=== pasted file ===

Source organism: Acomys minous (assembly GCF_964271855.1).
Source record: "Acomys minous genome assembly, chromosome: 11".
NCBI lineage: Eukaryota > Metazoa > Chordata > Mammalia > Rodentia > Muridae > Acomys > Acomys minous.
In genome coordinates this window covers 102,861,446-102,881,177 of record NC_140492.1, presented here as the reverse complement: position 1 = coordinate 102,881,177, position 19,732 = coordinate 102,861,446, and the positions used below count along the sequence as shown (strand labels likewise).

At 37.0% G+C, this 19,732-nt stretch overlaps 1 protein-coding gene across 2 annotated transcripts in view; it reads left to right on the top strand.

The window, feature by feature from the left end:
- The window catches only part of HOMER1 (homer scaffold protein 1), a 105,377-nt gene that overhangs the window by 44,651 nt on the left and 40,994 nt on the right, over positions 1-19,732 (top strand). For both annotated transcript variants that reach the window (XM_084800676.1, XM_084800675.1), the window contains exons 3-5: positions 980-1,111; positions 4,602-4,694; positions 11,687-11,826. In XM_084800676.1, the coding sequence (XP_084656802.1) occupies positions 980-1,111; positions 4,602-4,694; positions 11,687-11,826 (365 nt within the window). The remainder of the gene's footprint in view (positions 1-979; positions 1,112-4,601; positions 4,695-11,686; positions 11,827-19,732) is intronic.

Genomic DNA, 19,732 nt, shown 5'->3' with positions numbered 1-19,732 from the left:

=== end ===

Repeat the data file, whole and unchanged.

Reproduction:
Source organism: Acomys minous (assembly GCF_964271855.1).
Source record: "Acomys minous genome assembly, chromosome: 11".
NCBI lineage: Eukaryota > Metazoa > Chordata > Mammalia > Rodentia > Muridae > Acomys > Acomys minous.
In genome coordinates this window covers 102,861,446-102,881,177 of record NC_140492.1, presented here as the reverse complement: position 1 = coordinate 102,881,177, position 19,732 = coordinate 102,861,446, and the positions used below count along the sequence as shown (strand labels likewise).

At 37.0% G+C, this 19,732-nt stretch overlaps 1 protein-coding gene across 2 annotated transcripts in view; it reads left to right on the top strand.

The window, feature by feature from the left end:
- The window catches only part of HOMER1 (homer scaffold protein 1), a 105,377-nt gene that overhangs the window by 44,651 nt on the left and 40,994 nt on the right, over positions 1-19,732 (top strand). For both annotated transcript variants that reach the window (XM_084800676.1, XM_084800675.1), the window contains exons 3-5: positions 980-1,111; positions 4,602-4,694; positions 11,687-11,826. In XM_084800676.1, the coding sequence (XP_084656802.1) occupies positions 980-1,111; positions 4,602-4,694; positions 11,687-11,826 (365 nt within the window). The remainder of the gene's footprint in view (positions 1-979; positions 1,112-4,601; positions 4,695-11,686; positions 11,827-19,732) is intronic.

Genomic DNA, 19,732 nt, shown 5'->3' with positions numbered 1-19,732 from the left: